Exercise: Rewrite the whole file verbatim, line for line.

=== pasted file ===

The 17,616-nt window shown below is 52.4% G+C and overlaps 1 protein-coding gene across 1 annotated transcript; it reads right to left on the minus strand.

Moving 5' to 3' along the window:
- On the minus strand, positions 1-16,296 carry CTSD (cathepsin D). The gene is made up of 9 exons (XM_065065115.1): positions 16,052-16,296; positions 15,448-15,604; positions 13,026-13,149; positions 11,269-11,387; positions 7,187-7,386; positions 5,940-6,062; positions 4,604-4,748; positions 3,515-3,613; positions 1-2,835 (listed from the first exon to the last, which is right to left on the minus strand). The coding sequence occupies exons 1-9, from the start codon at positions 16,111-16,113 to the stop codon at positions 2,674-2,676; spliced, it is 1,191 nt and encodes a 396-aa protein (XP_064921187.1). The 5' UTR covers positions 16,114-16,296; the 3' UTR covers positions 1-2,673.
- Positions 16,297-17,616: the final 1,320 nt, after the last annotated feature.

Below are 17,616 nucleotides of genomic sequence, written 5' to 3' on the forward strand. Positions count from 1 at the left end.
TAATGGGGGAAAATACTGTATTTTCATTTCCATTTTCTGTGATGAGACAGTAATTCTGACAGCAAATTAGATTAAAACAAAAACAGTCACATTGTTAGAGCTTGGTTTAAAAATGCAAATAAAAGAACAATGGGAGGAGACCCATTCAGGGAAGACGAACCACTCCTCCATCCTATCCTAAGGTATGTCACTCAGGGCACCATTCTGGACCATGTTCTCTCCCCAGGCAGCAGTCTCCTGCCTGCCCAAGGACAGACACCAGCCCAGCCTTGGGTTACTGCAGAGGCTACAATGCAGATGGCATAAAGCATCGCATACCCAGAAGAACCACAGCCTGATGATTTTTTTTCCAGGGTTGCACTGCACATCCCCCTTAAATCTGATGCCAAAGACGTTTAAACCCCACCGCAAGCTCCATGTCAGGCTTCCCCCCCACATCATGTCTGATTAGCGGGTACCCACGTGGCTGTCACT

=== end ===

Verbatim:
The 17,616-nt window shown below is 52.4% G+C and overlaps 1 protein-coding gene across 1 annotated transcript; it reads right to left on the minus strand.

Moving 5' to 3' along the window:
- On the minus strand, positions 1-16,296 carry CTSD (cathepsin D). The gene is made up of 9 exons (XM_065065115.1): positions 16,052-16,296; positions 15,448-15,604; positions 13,026-13,149; positions 11,269-11,387; positions 7,187-7,386; positions 5,940-6,062; positions 4,604-4,748; positions 3,515-3,613; positions 1-2,835 (listed from the first exon to the last, which is right to left on the minus strand). The coding sequence occupies exons 1-9, from the start codon at positions 16,111-16,113 to the stop codon at positions 2,674-2,676; spliced, it is 1,191 nt and encodes a 396-aa protein (XP_064921187.1). The 5' UTR covers positions 16,114-16,296; the 3' UTR covers positions 1-2,673.
- Positions 16,297-17,616: the final 1,320 nt, after the last annotated feature.

Below are 17,616 nucleotides of genomic sequence, written 5' to 3' on the forward strand. Positions count from 1 at the left end.
TAATGGGGGAAAATACTGTATTTTCATTTCCATTTTCTGTGATGAGACAGTAATTCTGACAGCAAATTAGATTAAAACAAAAACAGTCACATTGTTAGAGCTTGGTTTAAAAATGCAAATAAAAGAACAATGGGAGGAGACCCATTCAGGGAAGACGAACCACTCCTCCATCCTATCCTAAGGTATGTCACTCAGGGCACCATTCTGGACCATGTTCTCTCCCCAGGCAGCAGTCTCCTGCCTGCCCAAGGACAGACACCAGCCCAGCCTTGGGTTACTGCAGAGGCTACAATGCAGATGGCATAAAGCATCGCATACCCAGAAGAACCACAGCCTGATGATTTTTTTTCCAGGGTTGCACTGCACATCCCCCTTAAATCTGATGCCAAAGACGTTTAAACCCCACCGCAAGCTCCATGTCAGGCTTCCCCCCCACATCATGTCTGATTAGCGGGTACCCACGTGGCTGTCACT